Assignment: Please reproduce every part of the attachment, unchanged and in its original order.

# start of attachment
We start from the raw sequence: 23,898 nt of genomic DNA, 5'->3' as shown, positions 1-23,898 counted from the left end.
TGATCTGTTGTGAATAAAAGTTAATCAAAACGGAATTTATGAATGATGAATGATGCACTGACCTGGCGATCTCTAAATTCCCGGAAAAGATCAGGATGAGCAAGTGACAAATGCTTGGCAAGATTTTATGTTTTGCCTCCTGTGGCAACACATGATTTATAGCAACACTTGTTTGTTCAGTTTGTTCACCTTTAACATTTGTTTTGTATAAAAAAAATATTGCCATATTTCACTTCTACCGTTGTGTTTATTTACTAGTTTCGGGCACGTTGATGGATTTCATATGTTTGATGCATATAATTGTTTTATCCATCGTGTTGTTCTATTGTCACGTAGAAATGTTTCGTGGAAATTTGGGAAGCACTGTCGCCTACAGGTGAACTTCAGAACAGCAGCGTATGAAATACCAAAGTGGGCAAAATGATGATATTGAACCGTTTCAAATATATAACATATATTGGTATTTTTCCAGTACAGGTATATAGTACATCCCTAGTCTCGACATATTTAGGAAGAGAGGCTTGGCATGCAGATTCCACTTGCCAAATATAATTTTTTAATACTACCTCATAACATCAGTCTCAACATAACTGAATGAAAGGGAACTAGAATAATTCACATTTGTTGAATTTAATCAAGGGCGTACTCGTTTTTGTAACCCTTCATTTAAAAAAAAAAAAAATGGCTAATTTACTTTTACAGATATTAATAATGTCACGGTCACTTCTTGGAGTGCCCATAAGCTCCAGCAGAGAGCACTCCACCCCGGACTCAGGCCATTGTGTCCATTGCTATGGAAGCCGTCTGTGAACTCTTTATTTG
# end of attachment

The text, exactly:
We start from the raw sequence: 23,898 nt of genomic DNA, 5'->3' as shown, positions 1-23,898 counted from the left end.
TGATCTGTTGTGAATAAAAGTTAATCAAAACGGAATTTATGAATGATGAATGATGCACTGACCTGGCGATCTCTAAATTCCCGGAAAAGATCAGGATGAGCAAGTGACAAATGCTTGGCAAGATTTTATGTTTTGCCTCCTGTGGCAACACATGATTTATAGCAACACTTGTTTGTTCAGTTTGTTCACCTTTAACATTTGTTTTGTATAAAAAAAATATTGCCATATTTCACTTCTACCGTTGTGTTTATTTACTAGTTTCGGGCACGTTGATGGATTTCATATGTTTGATGCATATAATTGTTTTATCCATCGTGTTGTTCTATTGTCACGTAGAAATGTTTCGTGGAAATTTGGGAAGCACTGTCGCCTACAGGTGAACTTCAGAACAGCAGCGTATGAAATACCAAAGTGGGCAAAATGATGATATTGAACCGTTTCAAATATATAACATATATTGGTATTTTTCCAGTACAGGTATATAGTACATCCCTAGTCTCGACATATTTAGGAAGAGAGGCTTGGCATGCAGATTCCACTTGCCAAATATAATTTTTTAATACTACCTCATAACATCAGTCTCAACATAACTGAATGAAAGGGAACTAGAATAATTCACATTTGTTGAATTTAATCAAGGGCGTACTCGTTTTTGTAACCCTTCATTTAAAAAAAAAAAAAATGGCTAATTTACTTTTACAGATATTAATAATGTCACGGTCACTTCTTGGAGTGCCCATAAGCTCCAGCAGAGAGCACTCCACCCCGGACTCAGGCCATTGTGTCCATTGCTATGGAAGCCGTCTGTGAACTCTTTATTTG